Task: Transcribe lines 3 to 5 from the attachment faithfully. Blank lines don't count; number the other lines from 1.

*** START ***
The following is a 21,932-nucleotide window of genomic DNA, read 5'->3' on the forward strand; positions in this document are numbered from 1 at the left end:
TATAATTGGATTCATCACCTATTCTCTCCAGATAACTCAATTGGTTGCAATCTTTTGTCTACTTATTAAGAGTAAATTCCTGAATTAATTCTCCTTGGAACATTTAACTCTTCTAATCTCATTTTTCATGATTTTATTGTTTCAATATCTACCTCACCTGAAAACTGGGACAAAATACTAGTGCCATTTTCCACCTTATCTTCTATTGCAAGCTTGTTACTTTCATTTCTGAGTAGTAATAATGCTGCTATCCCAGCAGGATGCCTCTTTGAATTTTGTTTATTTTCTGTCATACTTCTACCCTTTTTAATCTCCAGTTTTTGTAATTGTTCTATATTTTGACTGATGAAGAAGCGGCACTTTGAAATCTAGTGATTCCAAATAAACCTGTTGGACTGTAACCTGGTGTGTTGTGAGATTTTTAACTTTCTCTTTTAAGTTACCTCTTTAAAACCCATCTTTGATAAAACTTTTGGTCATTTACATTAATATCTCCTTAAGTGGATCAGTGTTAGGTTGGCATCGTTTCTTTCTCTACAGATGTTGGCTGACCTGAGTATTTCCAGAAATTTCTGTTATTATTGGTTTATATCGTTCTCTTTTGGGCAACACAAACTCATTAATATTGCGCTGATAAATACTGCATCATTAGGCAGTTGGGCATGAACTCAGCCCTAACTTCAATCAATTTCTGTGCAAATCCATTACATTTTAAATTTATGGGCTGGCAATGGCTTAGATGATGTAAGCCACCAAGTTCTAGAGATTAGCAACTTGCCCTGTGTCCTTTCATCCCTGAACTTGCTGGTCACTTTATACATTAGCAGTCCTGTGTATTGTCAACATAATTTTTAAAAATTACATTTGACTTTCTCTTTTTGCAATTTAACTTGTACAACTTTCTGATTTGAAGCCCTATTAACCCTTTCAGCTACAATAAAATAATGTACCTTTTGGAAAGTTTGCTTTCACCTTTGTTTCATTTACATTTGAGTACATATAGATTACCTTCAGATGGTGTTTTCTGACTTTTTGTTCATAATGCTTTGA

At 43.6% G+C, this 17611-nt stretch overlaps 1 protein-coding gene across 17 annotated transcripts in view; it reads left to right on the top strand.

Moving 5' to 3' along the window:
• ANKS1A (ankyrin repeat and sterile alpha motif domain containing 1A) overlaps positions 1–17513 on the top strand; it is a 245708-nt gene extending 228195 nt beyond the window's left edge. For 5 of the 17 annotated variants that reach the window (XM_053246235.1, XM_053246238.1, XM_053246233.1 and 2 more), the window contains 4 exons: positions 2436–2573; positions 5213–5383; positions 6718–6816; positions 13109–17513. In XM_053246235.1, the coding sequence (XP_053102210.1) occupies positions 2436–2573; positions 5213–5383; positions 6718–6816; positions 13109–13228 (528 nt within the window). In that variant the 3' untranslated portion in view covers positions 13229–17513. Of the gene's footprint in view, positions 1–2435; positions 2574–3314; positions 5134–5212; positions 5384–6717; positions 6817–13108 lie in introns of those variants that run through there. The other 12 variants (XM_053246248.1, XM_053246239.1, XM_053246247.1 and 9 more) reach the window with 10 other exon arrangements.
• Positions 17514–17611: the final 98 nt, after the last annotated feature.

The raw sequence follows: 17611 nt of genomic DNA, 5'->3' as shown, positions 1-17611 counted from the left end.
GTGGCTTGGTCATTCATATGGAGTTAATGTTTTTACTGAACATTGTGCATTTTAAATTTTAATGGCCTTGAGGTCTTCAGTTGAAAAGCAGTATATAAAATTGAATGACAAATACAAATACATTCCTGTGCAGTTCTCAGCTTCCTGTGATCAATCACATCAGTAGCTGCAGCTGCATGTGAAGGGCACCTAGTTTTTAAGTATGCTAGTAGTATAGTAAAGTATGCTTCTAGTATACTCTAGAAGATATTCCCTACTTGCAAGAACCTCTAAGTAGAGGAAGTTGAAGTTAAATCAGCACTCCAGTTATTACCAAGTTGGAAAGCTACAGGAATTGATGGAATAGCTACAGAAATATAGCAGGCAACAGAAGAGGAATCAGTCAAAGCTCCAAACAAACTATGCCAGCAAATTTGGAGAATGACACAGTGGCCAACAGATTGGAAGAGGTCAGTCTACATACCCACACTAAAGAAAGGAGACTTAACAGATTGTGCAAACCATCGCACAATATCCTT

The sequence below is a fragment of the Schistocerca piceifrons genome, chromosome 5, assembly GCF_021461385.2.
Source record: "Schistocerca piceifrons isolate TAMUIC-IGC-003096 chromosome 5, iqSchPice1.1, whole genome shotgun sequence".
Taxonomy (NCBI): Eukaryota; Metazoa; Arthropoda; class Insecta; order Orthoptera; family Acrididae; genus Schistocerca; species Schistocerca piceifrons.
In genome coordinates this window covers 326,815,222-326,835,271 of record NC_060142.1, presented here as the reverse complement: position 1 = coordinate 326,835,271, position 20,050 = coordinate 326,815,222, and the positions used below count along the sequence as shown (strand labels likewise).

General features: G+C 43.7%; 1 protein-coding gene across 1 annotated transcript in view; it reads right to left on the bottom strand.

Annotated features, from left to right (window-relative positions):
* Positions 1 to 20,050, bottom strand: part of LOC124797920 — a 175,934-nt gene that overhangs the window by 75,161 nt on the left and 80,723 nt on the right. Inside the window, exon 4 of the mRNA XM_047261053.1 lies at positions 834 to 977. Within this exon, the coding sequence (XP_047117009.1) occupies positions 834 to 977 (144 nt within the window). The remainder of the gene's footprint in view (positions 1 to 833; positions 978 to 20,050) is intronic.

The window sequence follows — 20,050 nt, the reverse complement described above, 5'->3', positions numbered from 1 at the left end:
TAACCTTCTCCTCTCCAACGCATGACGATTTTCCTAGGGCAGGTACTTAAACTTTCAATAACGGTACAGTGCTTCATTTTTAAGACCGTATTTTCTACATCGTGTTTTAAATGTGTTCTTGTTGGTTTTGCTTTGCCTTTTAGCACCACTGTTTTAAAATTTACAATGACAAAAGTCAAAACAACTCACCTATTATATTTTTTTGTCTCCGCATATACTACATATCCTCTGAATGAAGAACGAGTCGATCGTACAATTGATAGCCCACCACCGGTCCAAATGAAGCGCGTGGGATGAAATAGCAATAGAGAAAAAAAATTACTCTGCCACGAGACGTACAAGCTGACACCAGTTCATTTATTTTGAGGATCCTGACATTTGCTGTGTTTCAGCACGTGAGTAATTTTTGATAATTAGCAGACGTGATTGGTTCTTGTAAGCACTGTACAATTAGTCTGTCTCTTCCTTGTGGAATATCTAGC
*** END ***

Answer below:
At 43.6% G+C, this 17611-nt stretch overlaps 1 protein-coding gene across 17 annotated transcripts in view; it reads left to right on the top strand.

Moving 5' to 3' along the window:
• ANKS1A (ankyrin repeat and sterile alpha motif domain containing 1A) overlaps positions 1–17513 on the top strand; it is a 245708-nt gene extending 228195 nt beyond the window's left edge. For 5 of the 17 annotated variants that reach the window (XM_053246235.1, XM_053246238.1, XM_053246233.1 and 2 more), the window contains 4 exons: positions 2436–2573; positions 5213–5383; positions 6718–6816; positions 13109–17513. In XM_053246235.1, the coding sequence (XP_053102210.1) occupies positions 2436–2573; positions 5213–5383; positions 6718–6816; positions 13109–13228 (528 nt within the window). In that variant the 3' untranslated portion in view covers positions 13229–17513. Of the gene's footprint in view, positions 1–2435; positions 2574–3314; positions 5134–5212; positions 5384–6717; positions 6817–13108 lie in introns of those variants that run through there. The other 12 variants (XM_053246248.1, XM_053246239.1, XM_053246247.1 and 9 more) reach the window with 10 other exon arrangements.